With Best Actor and Best Supporting Actor wins at the Independent Spirit Awards just last night, I figured this would be an ideal time to post my review of Beasts of No Nation. If you’re like me and are not watching the Oscars tonight, head over to Netflix to catch one of 2015’s best films (which the Academy unsurprisingly overlooked).
A lot of awards season talk has revolved around the omission of Idris Elba in the Best Supporting Actor category, but Abraham Attah, the film’s young star in his debut role, truly is the beating heart of the movie.
Beasts of No Nation provides an unflinching look into the life of Agu (Attah), a child solider in a violent civil war. Avoiding questions of authenticity and politics, director and writer Cary Fukunaga sets the film in an unnamed West African country. The signs of war are apparent-litter and debris are strewn about and Nigerian peacekeeping soldiers stand guard at checkpoints. Nontheless, Agu and his friends are afforded some peace and normalcy as they live in a buffer-zone. We are introduced to Agu as a playful, imaginative child who roams through the streets with his friends, creating stories and bartering with local soldiers. These early scenes showing his personality and family life make his later transformation even more jarring.
His world is soon shattered by the first of many tragedies. In one of the film’s most heart-wrenching and distressing scenes, Agu is torn from his mother, who is forced to leave him behind, after a smuggler guarantees safe passage only for his mother and younger siblings. Shortly thereafter, his father and teenage brother are executed by government soldiers, forcing him to flee into the jungle, alone. Facing starvation, he is “saved” by the Commandant (Elba) and his rag-tag band of boy soldiers.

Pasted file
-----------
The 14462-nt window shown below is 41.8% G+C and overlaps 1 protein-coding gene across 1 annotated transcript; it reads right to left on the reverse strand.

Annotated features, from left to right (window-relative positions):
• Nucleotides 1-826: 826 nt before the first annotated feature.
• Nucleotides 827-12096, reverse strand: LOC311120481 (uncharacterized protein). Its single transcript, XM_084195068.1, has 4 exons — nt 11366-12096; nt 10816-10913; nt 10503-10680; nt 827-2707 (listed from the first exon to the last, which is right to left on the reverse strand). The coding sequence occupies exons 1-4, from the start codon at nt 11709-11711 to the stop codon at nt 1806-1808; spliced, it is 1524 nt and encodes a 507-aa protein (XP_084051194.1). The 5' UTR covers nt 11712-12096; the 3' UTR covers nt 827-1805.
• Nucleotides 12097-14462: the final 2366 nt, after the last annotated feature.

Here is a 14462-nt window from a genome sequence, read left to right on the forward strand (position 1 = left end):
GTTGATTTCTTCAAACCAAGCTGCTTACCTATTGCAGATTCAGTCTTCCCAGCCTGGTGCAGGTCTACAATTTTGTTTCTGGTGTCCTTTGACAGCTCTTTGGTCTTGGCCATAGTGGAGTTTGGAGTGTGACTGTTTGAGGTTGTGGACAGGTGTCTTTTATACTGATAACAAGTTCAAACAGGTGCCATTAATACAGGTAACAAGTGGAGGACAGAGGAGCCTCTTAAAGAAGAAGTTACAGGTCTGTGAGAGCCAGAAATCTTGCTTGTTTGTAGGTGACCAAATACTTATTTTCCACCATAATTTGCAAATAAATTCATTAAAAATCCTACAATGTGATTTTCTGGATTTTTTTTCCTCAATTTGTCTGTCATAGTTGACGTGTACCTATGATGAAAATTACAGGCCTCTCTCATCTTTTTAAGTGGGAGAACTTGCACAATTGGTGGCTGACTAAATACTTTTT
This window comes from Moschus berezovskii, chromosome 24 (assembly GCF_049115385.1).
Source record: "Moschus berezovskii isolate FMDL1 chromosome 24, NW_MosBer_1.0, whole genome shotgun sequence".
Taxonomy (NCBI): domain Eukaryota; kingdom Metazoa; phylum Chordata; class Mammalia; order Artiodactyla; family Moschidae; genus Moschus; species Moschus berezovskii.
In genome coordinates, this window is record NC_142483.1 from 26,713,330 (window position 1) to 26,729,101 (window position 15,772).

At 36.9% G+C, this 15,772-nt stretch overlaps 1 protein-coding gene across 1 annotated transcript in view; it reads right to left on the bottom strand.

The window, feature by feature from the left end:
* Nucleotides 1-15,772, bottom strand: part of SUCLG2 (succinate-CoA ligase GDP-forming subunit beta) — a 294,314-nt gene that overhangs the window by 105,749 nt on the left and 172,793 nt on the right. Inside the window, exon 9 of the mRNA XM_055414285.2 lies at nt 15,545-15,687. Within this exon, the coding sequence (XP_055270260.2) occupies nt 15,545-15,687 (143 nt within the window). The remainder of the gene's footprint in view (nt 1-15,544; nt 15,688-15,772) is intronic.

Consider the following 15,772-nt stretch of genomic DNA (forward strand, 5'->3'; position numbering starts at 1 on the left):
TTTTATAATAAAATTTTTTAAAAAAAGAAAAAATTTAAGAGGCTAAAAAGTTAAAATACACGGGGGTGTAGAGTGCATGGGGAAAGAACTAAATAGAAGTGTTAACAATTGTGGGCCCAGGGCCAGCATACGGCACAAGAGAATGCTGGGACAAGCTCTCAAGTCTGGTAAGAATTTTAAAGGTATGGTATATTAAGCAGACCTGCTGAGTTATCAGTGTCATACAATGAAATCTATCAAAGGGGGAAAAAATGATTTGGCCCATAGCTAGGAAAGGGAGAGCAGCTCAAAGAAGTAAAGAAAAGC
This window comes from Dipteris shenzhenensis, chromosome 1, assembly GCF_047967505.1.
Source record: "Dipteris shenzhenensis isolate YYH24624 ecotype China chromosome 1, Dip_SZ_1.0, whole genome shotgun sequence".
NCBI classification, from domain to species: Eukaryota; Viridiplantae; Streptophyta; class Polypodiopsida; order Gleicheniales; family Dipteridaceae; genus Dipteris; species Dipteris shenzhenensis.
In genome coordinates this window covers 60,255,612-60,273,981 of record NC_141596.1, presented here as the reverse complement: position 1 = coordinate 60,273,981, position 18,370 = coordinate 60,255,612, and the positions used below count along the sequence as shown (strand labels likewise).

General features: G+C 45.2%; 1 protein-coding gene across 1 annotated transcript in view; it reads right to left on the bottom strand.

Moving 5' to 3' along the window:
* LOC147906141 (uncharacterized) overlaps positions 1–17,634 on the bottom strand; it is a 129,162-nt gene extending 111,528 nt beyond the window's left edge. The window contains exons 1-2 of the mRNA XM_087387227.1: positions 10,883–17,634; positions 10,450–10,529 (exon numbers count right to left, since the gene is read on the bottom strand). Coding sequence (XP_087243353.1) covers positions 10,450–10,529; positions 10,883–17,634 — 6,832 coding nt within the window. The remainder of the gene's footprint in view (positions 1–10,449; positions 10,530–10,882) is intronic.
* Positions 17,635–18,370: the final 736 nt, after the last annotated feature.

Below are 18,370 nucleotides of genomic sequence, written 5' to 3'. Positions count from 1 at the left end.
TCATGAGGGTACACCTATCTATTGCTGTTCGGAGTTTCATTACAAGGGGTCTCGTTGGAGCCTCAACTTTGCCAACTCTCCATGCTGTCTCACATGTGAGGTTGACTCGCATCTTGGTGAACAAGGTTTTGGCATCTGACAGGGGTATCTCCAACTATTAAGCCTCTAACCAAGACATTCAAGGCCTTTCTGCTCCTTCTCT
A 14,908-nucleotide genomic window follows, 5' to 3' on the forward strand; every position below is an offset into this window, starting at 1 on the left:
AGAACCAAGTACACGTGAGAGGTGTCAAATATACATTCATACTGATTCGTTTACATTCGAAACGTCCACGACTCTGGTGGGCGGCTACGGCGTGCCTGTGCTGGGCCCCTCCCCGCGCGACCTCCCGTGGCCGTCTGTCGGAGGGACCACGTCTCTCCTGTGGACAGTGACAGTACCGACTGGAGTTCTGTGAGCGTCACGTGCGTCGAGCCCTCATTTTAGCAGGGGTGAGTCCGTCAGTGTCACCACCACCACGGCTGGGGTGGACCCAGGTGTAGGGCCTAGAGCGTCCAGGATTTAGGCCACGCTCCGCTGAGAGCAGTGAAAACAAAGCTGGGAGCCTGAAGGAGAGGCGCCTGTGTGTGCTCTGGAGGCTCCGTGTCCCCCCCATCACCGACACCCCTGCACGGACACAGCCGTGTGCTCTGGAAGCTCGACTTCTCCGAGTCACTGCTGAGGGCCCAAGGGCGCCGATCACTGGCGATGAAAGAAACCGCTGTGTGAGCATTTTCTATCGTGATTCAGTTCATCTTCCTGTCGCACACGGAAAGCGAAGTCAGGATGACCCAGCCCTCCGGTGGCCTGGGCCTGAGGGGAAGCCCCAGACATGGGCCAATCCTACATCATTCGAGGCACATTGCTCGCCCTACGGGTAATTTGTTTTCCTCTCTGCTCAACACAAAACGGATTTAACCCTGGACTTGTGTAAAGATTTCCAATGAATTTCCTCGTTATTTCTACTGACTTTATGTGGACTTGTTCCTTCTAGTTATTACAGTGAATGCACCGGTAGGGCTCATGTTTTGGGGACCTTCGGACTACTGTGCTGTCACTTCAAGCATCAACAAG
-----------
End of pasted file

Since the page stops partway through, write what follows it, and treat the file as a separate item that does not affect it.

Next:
Agu’s evolution into a soldier is slow, but steady and complete. With his family ripped from him, he finds himself drawn to the charisma and power of the Commandant. Elba gives a strong performance, full of complexity and nuance. Steering clear of caricature and demonization, he embodies the Commandant’s many faces; he is a calculating general and father-figure, all at once. He soon takes Agu under his wing and provides him with his first chance to prove himself after ambushing a military convoy. Fukunaga makes excellent use of sound, or lack thereof, point-of-view, and slow-motion as Agu savagely slices open an engineering student’s head.
Beasts holds nothing back in its depiction of the brutal violence and savagery of war. Rape, child molestation, drug use and death are all prominently featured in the film. Showing the seemingly endless war, the battle scenes meld into one another amid sweeping cinematography full of texture and color. This is most apparent in the stunning combat scene where Agu’s perception is drastically altered after taking a hallucinogen. Inspired by Richard Mosse’s photo series, the battlefield is saturated with pink, and brown hues as shots ring out from all sides.
The film gives no fast or easy explanations for Agu’s behavior. Abraham Attah does an extraordinary job of capturing Agu’s conflicting emotions towards his life as a warrior; he is simultaneously excited and repulsed by the violence and pain he and his fellow soldiers inflict upon others.
At the same time, we also are reminded that he is still a child with a good heart through his relationship with his fellow child soldier, Strika (Emmanuel Nii Adom Quaye). Though he is mute, Agu and Strika form a strong bond; in a film that offers few glimpses of care and warmth, Strika wordlessly comforts Agu after he is first assaulted by the Commandant. Their bond makes his sudden death at the end of the film-and Agu’s devastating reaction-even more heartbreaking.
At the film’s end it is clear that Agu’s experience has aged him dramatically. However, Attah delivers a powerful monologue that-like the film-captures the complexity of his experience, all while pointing towards a brighter future.